This story is from The Pulse, a weekly health and science podcast.
School sucks, ask any kid. But it turns out the only thing worse is not being able to go back to school.
That, and using Zoom.
“All you’re doing is just staring at a screen all day and not doing anything else,” said 10-year-old Nicholas Orlando Gonzales.
He lives in Philly and talked to The Pulse’s high school student reporter Kaitlyn Rodriguez, who’s also his cousin.
“When you’re actually at school, it’s different. You get to do activities with your friends and all this fun stuff,” Nicholas said.” And [at home] it’s just so difficult because you’re just staring at a screen all day, and it’s boring and it’s like being tortured by the internet.”
On the one hand, like lots of adults, he’s scared of the coronavirus.
“It’s the lungs that are affected, that they can’t breathe and that’s when all their lives are ending,” he said. “And I’m not trying to have that because I’m too young to die.”
But Nicholas misses his friends, and he talked about his best friend, Akim. How they used to hang all the time, and how they were fourth graders together and now they’re technically fifth graders. Only now, they’re not together really.
“And do any of those things, you know, make you sad that you can’t see your teachers and friends?” Kaitlyn asked him.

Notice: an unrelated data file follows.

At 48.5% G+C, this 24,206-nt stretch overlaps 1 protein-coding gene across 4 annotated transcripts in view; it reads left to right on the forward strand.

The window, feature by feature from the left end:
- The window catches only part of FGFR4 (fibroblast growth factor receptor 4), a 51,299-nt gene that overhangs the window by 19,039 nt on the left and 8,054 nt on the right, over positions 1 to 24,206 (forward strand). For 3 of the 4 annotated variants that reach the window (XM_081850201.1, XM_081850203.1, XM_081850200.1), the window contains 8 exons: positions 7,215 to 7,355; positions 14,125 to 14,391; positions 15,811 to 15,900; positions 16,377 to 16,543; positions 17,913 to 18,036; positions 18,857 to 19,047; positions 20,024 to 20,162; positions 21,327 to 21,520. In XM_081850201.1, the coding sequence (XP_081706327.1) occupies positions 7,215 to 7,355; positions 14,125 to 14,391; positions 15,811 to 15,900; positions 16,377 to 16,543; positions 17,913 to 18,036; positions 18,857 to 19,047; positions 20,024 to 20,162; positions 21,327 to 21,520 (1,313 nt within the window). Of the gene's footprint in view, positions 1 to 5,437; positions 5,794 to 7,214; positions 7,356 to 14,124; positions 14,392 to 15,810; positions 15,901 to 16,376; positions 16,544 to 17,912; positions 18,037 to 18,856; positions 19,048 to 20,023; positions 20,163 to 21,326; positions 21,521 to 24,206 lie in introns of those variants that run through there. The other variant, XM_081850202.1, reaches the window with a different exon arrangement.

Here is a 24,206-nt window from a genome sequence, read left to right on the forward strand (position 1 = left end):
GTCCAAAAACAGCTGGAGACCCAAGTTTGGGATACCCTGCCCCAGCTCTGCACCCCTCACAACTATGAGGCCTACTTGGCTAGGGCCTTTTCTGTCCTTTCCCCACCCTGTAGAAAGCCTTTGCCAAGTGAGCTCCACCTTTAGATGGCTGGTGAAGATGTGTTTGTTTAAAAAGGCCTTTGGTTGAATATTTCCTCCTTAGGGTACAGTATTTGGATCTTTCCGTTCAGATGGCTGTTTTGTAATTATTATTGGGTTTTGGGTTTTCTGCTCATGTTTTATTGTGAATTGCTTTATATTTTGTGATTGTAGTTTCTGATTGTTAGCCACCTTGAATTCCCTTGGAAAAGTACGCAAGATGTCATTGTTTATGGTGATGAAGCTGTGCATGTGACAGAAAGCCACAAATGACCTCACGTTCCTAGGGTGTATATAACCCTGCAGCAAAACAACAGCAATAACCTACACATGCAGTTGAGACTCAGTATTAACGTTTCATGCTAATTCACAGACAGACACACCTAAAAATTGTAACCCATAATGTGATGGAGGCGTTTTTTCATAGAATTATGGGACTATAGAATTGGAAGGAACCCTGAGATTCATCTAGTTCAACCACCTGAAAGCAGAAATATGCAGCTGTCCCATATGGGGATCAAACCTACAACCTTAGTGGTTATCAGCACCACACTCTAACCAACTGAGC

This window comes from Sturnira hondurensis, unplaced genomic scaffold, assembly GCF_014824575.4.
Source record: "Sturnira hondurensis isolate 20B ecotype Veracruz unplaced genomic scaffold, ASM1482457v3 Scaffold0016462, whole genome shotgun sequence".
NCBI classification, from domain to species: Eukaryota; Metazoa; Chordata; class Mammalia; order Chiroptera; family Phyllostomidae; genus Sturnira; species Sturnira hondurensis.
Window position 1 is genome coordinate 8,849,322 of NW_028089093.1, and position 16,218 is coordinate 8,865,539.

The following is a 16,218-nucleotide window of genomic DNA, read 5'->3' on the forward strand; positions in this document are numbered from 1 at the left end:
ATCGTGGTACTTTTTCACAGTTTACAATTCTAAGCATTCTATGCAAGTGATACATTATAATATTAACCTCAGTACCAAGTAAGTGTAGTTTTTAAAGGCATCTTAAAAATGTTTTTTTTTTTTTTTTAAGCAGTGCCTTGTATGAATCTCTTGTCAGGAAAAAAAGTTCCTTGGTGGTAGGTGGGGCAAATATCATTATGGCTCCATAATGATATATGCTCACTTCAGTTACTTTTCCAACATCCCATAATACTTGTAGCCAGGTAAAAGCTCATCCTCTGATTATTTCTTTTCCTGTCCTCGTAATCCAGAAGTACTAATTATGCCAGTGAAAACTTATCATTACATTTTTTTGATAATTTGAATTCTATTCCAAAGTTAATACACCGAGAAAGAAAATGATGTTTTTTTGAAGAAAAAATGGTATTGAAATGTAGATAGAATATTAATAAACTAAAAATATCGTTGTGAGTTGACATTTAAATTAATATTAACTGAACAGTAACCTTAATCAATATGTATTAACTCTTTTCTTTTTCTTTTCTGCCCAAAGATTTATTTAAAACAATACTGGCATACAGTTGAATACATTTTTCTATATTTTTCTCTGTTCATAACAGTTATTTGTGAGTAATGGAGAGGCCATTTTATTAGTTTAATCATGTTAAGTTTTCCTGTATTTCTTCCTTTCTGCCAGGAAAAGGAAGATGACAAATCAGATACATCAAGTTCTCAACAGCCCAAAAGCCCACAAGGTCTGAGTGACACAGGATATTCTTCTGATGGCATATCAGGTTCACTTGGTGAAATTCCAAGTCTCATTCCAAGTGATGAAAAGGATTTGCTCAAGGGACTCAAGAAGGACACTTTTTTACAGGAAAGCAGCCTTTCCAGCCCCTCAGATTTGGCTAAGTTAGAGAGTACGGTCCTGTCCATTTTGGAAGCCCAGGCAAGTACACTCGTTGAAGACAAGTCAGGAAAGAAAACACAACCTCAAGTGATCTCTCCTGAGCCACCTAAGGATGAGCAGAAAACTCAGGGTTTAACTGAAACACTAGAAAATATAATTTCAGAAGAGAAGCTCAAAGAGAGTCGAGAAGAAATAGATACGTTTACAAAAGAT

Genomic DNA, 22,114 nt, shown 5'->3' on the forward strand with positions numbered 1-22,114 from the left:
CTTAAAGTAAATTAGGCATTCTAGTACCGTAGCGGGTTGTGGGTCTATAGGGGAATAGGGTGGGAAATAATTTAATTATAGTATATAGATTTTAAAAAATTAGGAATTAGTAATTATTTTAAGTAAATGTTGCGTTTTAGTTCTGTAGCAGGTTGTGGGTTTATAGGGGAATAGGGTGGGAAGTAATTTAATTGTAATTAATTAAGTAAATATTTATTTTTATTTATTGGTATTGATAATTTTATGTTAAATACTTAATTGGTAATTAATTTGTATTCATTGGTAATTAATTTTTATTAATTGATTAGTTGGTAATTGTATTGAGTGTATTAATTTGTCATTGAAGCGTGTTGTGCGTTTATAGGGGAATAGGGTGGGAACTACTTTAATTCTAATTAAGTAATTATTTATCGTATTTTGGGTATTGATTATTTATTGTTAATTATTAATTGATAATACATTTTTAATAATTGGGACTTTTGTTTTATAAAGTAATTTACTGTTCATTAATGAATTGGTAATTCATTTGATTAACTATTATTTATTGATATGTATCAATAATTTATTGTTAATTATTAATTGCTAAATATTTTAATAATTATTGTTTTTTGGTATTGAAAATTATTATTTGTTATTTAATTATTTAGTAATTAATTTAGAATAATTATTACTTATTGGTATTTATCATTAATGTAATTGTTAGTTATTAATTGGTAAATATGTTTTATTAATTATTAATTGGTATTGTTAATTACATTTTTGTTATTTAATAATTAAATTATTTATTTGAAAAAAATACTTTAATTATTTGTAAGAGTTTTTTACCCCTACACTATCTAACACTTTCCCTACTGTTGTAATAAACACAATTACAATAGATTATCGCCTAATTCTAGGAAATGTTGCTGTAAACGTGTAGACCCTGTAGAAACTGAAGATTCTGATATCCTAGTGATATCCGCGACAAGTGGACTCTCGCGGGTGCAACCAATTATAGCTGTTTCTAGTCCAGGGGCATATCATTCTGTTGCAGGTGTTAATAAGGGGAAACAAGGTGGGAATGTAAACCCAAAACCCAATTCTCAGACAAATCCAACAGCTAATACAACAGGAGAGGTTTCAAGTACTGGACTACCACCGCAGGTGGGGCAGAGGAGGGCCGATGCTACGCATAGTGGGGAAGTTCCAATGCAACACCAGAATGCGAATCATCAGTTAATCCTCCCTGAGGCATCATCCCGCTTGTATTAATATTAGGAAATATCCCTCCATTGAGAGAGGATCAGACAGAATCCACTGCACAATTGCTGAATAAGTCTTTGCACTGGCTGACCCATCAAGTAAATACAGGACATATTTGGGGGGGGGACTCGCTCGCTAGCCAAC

“Yes, it makes me very emotional and sad,” he said.
“And, well, how do you cope with being sad? What do you do?” Kaitlyn asked.
“I kind of, like, rest it off, or I just cry until I feel like I can stop crying, until I feel like I need to stop crying.”
Socialization happens in school
For kids like Nicholas, remote learning is all the boring parts of school without any of the fun little moments that make it worthwhile. There’s no more joking around in the few minutes between sitting down and the teacher demanding they turn to this page or that. The locker room razzing, the lunchroom roundtable discussions are gone.
But more is missing than just the fun. Development researchers say a different kind of learning happens amid the countless social interactions that going to school provides.
“In the beginning, nobody was talking about kids missing anything besides the academics,” said Becky Lakin Gullan, a professor of psychology at Gwynedd Mercy University in suburban Philadelphia. “We were not really thinking about these kids that might really be losing a lot of skills that take time to develop.”
Lakin Gullan studies a kind of socialization older kids and young adults go through called “emerging adulthood.” It’s something she thinks is lost in the coronavirus pandemic’s back-to-school debates.
“The American Academy of Pediatrics, they came out … in June, I think, and made a statement that said, ‘Kids should go back to school in person if at all possible.’” she said. “And I remember after that happened, people really, really, really got angry.”
People are still pretty angry, and with the virus picking up steam in parts of the country since then, they’re scared.